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COVID-19 complicated by immune thrombocytopaenic purpura and internal jugular vein thrombosis
  1. Danielle Bucke1,
  2. Katrin Alizadeh2 and
  3. Simon Hallam3
  1. 1Medicine, Chelsea and Westminster Healthcare NHS Trust, London, UK
  2. 2Haematology, Chelsea and Westminster Healthcare NHS Trust, London, UK
  3. 3Haemato-Oncology, Barts Health NHS Trust, London, UK
  1. Correspondence to Dr Katrin Alizadeh; katrin.alizadeh{at}


A 61-year-old woman who had tested positive for COVID-19 in the community 5 days prior to admission presented with new onset severe headache and mild shortness of breath. She had an acute reduction in her platelet counts from 153×10⁹/L to 5×10⁹/L. She was diagnosed with immune thrombocytopenia purpura and after treatment with intravenous immunoglobulin, her platelet count increased to 15×10⁹/L. Due to nonresolving headache, she had a magnetic resonance venogram, which showed bilateral internal jugular vein thrombosis. She was discharged from hospital and followed up in Haematology and Neurology clinics. Her platelet count returned to normal range 7 days later. She was commenced on anticoagulation for thrombosis.

  • COVID-19
  • haematology (incl blood transfusion)
  • thrombotic thrombocytopenic purpura

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COVID-19 has caused a public health emergency of international concern, with millions of infections and deaths worldwide. COVID-19 has been shown to have many effects on multiple bodily systems; this includes haematological and thrombotic manifestations.

Immune thrombocytopenia purpura (ITP) is characterised by an immune-mediated reaction resulting in a significant reduction in platelet counts. The normal platelet range for a healthy individual is 150–400×10⁹/L. Mild thrombocytopenia, such as platelet counts of 100–150 × 109/L, has been frequently reported in patients with COVID-19; however, more severe thrombocytopenia has rarely been seen.1 2

Our patient was found to have bilateral deep vein thrombosis (DVTs) in the internal jugular veins likely secondary to COVID-19, ITP or both. A focus of this case is to increase awareness of haematological complications of COVID-19 infection including ITP and thromboembolism. As the rates of COVID-19 continue to increase, complications of COVID-19 are likely to continue to emerge.

Case presentation

A 61-year-old woman with a background of hypertension, fibromyalgia and previous lumbar spinal fusion surgery due to prolapsed disc presented with a sudden onset of severe occipital headache associated with nausea and mild photophobia. She was also noted to have a mild breathlessness and productive cough with white sputum for 3 days. She had a positive nasopharyngeal PCR swab for COVID-19 in the community 5 days prior. On admission, she was afebrile, with normal oxygen saturations. Her full blood count was normal with haemoglobin (Hb) 134 g/L (normal range 117–155 g/L), white cell count 3.4×10⁹/L (normal range 3.8–10.8×10⁹/L), neutrophils 2×10⁹/L (normal range 2–7×10⁹/L), lymphocytes 0.7×10⁹/L (normal range 0.8–3.9×10⁹/L), platelets 153×10⁹/L (normal range 140–400×10⁹/L), C reactive protein <5 mg/L (normal range 0–5 mg/L).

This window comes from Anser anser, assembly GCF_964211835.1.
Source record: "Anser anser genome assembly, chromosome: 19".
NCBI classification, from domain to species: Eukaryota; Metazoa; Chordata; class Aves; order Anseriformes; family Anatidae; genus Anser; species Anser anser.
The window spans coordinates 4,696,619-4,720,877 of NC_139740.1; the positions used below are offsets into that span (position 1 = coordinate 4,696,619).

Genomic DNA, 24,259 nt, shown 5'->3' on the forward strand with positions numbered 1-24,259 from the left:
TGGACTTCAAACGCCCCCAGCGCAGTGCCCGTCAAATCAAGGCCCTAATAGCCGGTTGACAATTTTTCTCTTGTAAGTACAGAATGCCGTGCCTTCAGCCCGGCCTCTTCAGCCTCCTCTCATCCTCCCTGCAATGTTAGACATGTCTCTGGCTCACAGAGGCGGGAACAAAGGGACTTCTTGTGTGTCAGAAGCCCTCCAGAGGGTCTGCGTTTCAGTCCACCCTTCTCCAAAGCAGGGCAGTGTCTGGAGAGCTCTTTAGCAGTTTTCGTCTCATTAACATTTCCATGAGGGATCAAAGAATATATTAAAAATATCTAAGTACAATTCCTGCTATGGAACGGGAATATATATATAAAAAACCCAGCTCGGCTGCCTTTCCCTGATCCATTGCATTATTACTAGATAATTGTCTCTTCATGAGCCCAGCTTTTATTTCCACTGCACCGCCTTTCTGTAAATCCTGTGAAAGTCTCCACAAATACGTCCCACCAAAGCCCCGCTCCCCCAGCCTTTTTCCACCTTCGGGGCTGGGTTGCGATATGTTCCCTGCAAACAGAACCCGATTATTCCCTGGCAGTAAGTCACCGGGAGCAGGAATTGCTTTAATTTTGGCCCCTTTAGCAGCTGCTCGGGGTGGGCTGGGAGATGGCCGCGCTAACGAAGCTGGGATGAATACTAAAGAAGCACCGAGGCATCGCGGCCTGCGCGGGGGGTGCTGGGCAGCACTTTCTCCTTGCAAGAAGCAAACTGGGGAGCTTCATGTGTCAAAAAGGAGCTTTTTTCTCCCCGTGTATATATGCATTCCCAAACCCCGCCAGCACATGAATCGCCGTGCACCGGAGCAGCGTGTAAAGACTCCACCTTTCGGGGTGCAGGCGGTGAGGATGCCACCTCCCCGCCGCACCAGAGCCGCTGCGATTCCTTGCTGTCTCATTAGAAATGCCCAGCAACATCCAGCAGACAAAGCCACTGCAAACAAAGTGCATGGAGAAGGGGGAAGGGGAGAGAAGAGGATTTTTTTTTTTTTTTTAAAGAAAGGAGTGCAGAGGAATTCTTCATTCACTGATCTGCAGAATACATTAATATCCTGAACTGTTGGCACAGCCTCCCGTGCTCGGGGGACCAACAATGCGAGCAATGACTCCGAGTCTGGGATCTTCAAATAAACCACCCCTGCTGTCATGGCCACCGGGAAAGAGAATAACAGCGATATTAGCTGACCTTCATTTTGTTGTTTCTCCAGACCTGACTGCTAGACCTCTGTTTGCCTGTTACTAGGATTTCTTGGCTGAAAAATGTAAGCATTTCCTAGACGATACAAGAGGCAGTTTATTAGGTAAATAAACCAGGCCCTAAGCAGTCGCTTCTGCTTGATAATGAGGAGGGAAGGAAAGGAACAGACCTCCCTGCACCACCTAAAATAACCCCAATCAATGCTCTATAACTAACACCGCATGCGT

A CT scan of the brain was performed, this showed no abnormality. Her chest X-ray was also unremarkable. Due to previous lumbar spinal fusion surgery, she had an X-ray of the lumbar spine to identify whether a lumbar puncture would be possible to investigate further the cause of her headaches, specifically querying subarachnoid haemorrhage. X-ray lumbar spine showed four-level posterior transpedicular screw fixation from L3 to S1, with anterior lumbar interbody fusion at L3-L4. After discussions with the neurology team, it was agreed for the patient to have an magnetic resonance venogram (MRV) rather than fluoroscopic-guided lumbar puncture to reduce the risk of postprocedure complications.

While the patient was awaiting the MRI scan, she did not have blood tests for 3 days as she was otherwise clinically stable with mild COVID-19 symptoms. The repeated blood test showed an acute marked thrombocytopenia; platelets were 5×10⁹/L. The rest of the blood results were unremarkable.


The new acute thrombocytopenia was urgently discussed with the haematology team. A blood film was requested, which showed true thrombocytopenia with no red blood cell fragments or schistocytes present (figure 1).

Figure 1

Blood films show true thrombocytopenia, red cells unremarkable, no red blood cell fragments, occasional giant platelets, pleomorphic lymphocytes, vacuolated monocytes and no immature cells.

An urgent repeated CT head was performed to rule out acute intracranial bleeding following a significant drop in platelets, this was reported as normal. Further investigations including rheumatological markers, viral panel (hepatitis B, hepatitis C, HIV, cytomegalovirus, Epstein-Barr virus), haematinics, thyroid function, coagulation screen and helicobacter pylori faecal antigen were all unremarkable.

Due to nonresolving headache, she underwent an MRV, which showed bilateral internal jugular vein occlusion with no evidence of infarct or haemorrhage.

Differential diagnosis

The haematology team agreed that the acute reduction in patient’s platelet counts was most likely due to ITP secondary to COVID-19 infection. It is not clear if COVID-19 or ITP had led to the occurrence of jugular venous thrombosis as both these conditions are associated with increased thromboembolic tendency.